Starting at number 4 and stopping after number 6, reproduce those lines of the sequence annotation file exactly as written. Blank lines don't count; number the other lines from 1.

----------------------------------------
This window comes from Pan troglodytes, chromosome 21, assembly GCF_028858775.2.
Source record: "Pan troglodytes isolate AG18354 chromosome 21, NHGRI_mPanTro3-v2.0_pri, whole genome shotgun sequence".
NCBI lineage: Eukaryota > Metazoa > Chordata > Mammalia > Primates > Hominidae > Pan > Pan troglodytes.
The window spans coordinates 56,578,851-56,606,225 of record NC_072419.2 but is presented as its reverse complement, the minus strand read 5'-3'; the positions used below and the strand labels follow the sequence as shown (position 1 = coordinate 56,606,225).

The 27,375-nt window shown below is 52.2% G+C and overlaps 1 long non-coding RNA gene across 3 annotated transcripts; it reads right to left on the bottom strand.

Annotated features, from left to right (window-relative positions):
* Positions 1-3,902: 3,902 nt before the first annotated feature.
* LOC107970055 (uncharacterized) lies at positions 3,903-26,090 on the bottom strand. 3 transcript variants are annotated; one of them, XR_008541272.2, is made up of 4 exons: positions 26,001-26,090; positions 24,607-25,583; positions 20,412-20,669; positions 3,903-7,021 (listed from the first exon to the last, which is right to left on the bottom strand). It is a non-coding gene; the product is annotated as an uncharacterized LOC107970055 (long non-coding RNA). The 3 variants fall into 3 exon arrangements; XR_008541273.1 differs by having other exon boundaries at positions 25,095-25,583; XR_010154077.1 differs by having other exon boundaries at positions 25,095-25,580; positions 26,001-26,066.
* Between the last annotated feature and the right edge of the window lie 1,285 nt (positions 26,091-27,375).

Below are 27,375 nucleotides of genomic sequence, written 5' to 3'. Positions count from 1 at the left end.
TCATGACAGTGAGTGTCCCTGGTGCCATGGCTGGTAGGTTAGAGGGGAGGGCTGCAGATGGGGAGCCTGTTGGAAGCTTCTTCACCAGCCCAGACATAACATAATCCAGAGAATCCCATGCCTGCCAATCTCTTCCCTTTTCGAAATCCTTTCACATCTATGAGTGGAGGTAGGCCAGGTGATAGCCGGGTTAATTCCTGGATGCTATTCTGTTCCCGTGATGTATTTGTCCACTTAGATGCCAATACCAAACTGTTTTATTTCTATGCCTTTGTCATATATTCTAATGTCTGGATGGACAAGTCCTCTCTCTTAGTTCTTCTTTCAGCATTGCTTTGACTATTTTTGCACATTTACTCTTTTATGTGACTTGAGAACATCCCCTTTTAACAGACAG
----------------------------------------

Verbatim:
The window spans coordinates 56,578,851-56,606,225 of record NC_072419.2 but is presented as its reverse complement, the minus strand read 5'-3'; the positions used below and the strand labels follow the sequence as shown (position 1 = coordinate 56,606,225).

The 27,375-nt window shown below is 52.2% G+C and overlaps 1 long non-coding RNA gene across 3 annotated transcripts; it reads right to left on the bottom strand.

Annotated features, from left to right (window-relative positions):